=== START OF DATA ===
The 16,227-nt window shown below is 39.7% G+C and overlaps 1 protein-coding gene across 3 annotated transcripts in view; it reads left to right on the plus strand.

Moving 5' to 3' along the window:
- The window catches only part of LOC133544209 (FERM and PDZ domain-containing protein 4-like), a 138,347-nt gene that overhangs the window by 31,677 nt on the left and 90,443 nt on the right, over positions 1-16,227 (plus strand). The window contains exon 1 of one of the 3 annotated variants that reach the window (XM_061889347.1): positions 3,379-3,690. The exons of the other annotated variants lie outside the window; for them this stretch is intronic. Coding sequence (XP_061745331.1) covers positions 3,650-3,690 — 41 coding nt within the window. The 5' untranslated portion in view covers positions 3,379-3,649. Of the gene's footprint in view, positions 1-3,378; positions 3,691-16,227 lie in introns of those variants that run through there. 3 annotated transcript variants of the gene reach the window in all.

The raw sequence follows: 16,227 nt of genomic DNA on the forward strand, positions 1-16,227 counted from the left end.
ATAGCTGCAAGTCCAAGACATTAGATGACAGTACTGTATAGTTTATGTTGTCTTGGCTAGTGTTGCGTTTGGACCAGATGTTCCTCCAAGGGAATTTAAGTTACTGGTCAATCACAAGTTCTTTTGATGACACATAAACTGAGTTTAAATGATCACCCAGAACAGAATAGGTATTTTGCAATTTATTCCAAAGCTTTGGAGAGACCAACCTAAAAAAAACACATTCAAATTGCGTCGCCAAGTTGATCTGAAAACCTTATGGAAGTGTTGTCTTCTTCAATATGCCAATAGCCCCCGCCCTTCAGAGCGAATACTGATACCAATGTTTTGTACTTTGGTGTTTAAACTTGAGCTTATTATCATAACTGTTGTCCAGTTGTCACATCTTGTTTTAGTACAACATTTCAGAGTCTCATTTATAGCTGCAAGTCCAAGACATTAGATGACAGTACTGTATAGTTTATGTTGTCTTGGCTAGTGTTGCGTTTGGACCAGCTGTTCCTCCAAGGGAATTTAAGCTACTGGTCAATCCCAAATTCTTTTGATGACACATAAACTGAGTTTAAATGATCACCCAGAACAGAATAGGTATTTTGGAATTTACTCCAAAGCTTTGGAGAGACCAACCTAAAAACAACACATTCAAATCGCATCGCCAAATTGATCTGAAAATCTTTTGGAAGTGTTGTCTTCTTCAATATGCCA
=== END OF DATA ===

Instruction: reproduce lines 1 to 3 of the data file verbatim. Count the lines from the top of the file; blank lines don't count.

The 16,227-nt window shown below is 39.7% G+C and overlaps 1 protein-coding gene across 3 annotated transcripts in view; it reads left to right on the plus strand.

Moving 5' to 3' along the window:
- The window catches only part of LOC133544209 (FERM and PDZ domain-containing protein 4-like), a 138,347-nt gene that overhangs the window by 31,677 nt on the left and 90,443 nt on the right, over positions 1-16,227 (plus strand). The window contains exon 1 of one of the 3 annotated variants that reach the window (XM_061889347.1): positions 3,379-3,690. The exons of the other annotated variants lie outside the window; for them this stretch is intronic. Coding sequence (XP_061745331.1) covers positions 3,650-3,690 — 41 coding nt within the window. The 5' untranslated portion in view covers positions 3,379-3,649. Of the gene's footprint in view, positions 1-3,378; positions 3,691-16,227 lie in introns of those variants that run through there. 3 annotated transcript variants of the gene reach the window in all.